Corbynomics is, according to its designer and at least one journalist, a radical policy. Whether or not this is the case (the jury’s still out), there’s no doubt that the economy is a current obsession right across the political spectrum; Corbynomics is just one more policy which claims to have the answer.

The economy looms large in education these days, too. ‘Education is the engine of the economy’, education’s very purpose, pronounced Nick Gibb, in a recent speech to the Education Reform Summit. Students are now human capital; each one a potential economic production unit in the drive to build a global economy. Everybody has an economic price: nobody has human value. Personal worth has to be competed for and it’s measured by the number of shiny things you can procure with your money.

Economy isn’t the only buzz word – ‘security’ is everywhere. There’s economic security, national security and your family’s security and it’s all, according to government propaganda, under threat from Corbynomics. David Cameron and George Osborne between them managed to use the word 14 times in just two articles last month. The message? Money buys security, as well as happiness.

And then there’s ‘social justice’. You can’t read a Department for Education press release these days without stumbling over the phrase, clumsily littering the narrative like so many loose stones on a country track. Apparently, even rugby coaching will now ‘deliver real social justice’ as though children live in school vacuums that will solve all their problems by making them resilient and transforming them into potentially high earners. The social justice mantra has nothing to do with people or the communities in which they live, and everything to do with their economic value, or (if they don’t develop high enough aspirations) their likely drain on the economy.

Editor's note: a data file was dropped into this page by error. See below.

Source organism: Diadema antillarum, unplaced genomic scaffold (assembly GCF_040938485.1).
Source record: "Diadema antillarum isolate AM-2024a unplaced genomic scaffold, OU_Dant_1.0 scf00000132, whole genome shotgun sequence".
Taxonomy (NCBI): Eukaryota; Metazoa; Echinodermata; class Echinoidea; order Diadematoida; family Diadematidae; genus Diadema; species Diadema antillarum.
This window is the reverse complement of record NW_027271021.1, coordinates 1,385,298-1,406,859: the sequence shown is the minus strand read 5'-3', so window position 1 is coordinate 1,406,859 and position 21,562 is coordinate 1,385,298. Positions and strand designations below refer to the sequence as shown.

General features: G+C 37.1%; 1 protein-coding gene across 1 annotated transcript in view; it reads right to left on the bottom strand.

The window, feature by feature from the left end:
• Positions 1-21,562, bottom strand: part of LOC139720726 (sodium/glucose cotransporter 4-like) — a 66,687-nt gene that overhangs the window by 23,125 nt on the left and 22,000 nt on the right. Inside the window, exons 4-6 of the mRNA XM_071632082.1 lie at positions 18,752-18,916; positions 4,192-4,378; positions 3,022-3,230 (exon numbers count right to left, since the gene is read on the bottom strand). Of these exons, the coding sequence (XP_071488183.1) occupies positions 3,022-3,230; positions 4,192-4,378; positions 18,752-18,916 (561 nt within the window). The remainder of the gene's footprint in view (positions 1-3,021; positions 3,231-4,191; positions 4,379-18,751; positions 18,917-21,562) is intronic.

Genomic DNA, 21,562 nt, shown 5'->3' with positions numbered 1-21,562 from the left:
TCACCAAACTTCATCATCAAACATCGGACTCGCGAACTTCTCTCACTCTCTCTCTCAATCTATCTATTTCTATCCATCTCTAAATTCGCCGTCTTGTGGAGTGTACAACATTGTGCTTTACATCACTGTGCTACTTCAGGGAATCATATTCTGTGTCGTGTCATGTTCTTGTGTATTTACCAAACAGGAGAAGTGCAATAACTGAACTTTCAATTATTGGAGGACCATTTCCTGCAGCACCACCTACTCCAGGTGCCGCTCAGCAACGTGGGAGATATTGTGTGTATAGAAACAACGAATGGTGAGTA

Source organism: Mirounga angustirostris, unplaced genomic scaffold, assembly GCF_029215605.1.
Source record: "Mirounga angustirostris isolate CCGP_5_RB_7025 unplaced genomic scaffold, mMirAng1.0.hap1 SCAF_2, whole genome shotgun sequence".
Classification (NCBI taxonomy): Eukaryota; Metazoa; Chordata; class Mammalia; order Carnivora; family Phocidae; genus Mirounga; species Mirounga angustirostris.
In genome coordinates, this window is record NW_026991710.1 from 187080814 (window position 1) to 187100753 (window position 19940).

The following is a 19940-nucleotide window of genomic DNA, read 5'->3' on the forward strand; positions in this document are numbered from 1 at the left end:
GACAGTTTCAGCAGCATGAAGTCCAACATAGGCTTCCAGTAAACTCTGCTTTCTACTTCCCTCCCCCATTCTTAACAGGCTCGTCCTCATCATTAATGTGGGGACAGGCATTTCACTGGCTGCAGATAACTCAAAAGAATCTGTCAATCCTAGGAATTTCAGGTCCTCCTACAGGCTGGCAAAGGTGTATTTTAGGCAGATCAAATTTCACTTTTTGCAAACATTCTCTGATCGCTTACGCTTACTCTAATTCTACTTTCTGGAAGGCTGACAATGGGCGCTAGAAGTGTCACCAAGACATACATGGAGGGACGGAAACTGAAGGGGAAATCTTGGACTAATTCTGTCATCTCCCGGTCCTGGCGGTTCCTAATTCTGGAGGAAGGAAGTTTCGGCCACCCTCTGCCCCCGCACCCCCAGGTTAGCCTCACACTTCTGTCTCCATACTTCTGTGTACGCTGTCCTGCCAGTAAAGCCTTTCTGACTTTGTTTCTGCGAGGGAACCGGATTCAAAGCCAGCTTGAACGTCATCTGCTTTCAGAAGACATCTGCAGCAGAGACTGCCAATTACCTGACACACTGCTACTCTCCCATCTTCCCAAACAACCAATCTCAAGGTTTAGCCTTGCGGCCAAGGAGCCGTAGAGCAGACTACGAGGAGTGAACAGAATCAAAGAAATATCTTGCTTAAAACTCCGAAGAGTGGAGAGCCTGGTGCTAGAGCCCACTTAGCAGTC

Don’t get me wrong. I think a strong economy is important. I think personal and national security is important. So is personal responsibility. Social justice is vital in building strong communities in a mature society and the broader the experiences schools can offer, the better. But how and why it’s achieved? That’s another matter – there needs to be a moral basis to prosperity and security.

Writing in On Rock or Sand, Justin Welby commented that nearly all those who engage in political debate ‘assume that the value of a given community is founded solely on its economic output’. He went on to say: ‘We believe that if we can fix the economy, the fixing of human beings will automatically follow … It is a lie … that casts money, rather than humanity, as the protagonist of God’s story’.

As soon as humanity becomes the protagonist of the story, the current narrative gets turned on its head because God’s economy is one of love and grace. God loves unconditionally and unreservedly, just because. We can’t earn it. We don’t need to compete for it. It’s boundless, it’s completely free and it’s for everyone, regardless of aspirations, social status or exam grades.

It does come with a call to action – not political, but personal. ‘A new commandment I give to you,’ Christ said, ‘that you love one another: just as I have loved you, you also are to love one another’ (John 13:34). We are to live in relationship with others in a way that demonstrates God’s love and shows the impact of God’s free gift of grace on our hearts and minds. Now that’s radical economics.